Here’s to you, Vanessa. You changed my world when you were alive, but you changed it even more when you died.

Would a younger you recognize the person you are today?

8/52

Mulled Wine on a Cold Day

Today is Pepper Day!   While Nano Poblano is only in November, Pepper Day is the 22nd day of every month, so it's extra Peppery!  Post something today.  A blog, a photo, a poem- anything at all! Tag it PepperDay!  Enjoy, and Happy Peppering!

A few weeks back, I mentioned the seasonal return of eggnog and Glühwein, and while I’ve been thoroughly enjoying my nog all this time, it wasn’t until a few days ago that I finally had a chance to crack open the bottle of Glühwein I picked up from Trader Joe’s.

A quick refresher about the beverage: Glühwein is mulled wine, served warm. I’ve talked about it a number of times on this blog. It’s usually part of my retelling of going to a Christkindlmarkt (Christmas Market) with friends.

I don’t think I’ve ever talked about sharing Glühwein with office-mates, though. I spent three Decembers working in a German office, and it was a semi-regular occurrence during the season that someone would heat up a bottle or two of Glühwein or Glögg on the stove, and then would summon everyone to the office kitchen to share in the drink. (Glögg is also mulled wine like Glühwein, but it’s from Sweden instead of Germany.)

We would linger around the kitchen and enjoy the drink and chat about absolutely anything. Sometimes there were seasonal treats, like Stollen, which I do not like at all. Even the Muslim guy who didn’t drink alcohol would still come to the kitchen and hang out. Technically, drinking at work was against the rules. I don’t feel bad about spilling the tea though, because the company no longer exists and it’s fairly unlikely anyone will get in trouble now.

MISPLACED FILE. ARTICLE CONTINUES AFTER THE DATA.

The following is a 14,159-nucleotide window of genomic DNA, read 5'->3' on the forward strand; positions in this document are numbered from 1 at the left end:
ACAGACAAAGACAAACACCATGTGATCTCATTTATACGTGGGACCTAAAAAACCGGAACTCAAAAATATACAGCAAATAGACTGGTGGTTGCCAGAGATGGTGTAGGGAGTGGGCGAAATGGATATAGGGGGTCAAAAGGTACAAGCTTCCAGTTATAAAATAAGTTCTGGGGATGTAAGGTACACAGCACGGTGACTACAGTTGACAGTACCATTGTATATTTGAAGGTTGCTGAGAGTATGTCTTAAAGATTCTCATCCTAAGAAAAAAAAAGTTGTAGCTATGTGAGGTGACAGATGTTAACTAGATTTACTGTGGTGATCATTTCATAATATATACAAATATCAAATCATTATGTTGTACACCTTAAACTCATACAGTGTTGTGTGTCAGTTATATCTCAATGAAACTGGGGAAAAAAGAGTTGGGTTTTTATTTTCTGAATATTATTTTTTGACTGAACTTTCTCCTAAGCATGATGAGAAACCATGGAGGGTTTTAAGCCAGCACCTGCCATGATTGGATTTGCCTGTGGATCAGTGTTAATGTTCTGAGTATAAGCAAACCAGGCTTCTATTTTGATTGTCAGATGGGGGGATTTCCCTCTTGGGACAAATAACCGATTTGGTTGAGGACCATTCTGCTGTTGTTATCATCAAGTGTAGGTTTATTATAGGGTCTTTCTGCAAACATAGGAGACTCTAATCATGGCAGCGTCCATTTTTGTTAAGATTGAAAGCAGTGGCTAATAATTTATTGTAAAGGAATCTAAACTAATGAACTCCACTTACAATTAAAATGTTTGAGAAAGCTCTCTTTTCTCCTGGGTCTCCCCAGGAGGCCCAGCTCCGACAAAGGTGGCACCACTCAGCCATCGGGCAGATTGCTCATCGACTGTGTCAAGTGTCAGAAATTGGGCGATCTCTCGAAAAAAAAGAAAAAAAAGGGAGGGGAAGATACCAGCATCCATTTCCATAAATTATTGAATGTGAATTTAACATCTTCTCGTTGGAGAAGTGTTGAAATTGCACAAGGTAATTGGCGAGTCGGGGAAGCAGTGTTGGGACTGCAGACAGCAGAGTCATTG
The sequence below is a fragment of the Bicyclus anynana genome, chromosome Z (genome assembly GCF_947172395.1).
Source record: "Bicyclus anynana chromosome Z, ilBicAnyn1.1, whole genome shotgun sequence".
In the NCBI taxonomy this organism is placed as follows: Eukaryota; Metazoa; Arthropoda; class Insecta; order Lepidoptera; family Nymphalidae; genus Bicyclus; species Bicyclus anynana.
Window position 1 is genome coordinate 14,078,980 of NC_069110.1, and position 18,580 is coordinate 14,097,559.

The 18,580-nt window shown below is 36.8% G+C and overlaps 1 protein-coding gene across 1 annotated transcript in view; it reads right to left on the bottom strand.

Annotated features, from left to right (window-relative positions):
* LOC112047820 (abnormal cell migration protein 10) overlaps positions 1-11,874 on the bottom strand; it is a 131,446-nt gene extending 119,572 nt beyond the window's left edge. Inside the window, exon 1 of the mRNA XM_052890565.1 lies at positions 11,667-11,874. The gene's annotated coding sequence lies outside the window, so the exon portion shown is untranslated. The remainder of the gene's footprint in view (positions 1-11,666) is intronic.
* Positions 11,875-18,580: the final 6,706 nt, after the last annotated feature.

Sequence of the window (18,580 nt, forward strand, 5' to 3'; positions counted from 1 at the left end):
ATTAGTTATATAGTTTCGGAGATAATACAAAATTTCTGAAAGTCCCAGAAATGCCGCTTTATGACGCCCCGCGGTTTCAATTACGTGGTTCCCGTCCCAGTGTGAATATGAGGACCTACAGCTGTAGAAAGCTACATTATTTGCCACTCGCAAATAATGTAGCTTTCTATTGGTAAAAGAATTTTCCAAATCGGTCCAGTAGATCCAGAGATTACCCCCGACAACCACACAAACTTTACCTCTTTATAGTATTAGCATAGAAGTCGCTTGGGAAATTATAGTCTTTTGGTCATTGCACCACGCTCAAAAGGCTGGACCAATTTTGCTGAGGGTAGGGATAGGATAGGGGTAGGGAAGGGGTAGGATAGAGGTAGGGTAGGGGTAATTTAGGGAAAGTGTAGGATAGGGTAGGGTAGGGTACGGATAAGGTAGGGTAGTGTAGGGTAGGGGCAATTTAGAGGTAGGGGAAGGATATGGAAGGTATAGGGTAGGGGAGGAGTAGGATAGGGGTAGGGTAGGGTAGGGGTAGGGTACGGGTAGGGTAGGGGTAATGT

Connoisseurs of Glühwein will tell you not to heat it in the microwave, since the delicate blend of spices can be easily damaged by that much rapid heat. Instead, you should pour your preferred drink into a pot and heat it gradually over the stove. Stir it often, and don’t let it come to a boil!

Once the drink is heated, pour it into an appropriate vessel to drink it. Coffee mugs are fine, but I chose to use my glass from the 2013 Kuchlbauer Christmas Market in Abensberg. In hindsight, I wish I had thought to keep one souvenir glass from every Christkindlmarkt I attended over the years, but I only ever brought this one home.

Have you had Glühwein this year?

53/52! Goal achieved!

Prowling on little cat feet, December is upon us.

While I have been writing a post for every day of November to be a part of NanoPoblano, I have also been reading the posts of the other Peppers. Their lives and their writings are amazing, and I am reminded of something Ray Bradbury said:

“We are cups, constantly and quietly being filled. The trick is, knowing how to tip ourselves over and let the beautiful stuff out.”

– from “Zen in the Art of Writing,” by Ray Bradbury

It’s been lovely to watch each of my NanoPoblano compatriots tipping themselves over each day. I wanted to also say thank you to those of you who spent time reading along and commenting during this NanoPoblano month- having comments to read and interact with made it a far more entertaining venture than simply writing into the void.

I wasn’t really sure what I wanted to do for the last post of November- I considered a recap of the month, but considering how much I dislike clip shows on tv, that seemed ill advised.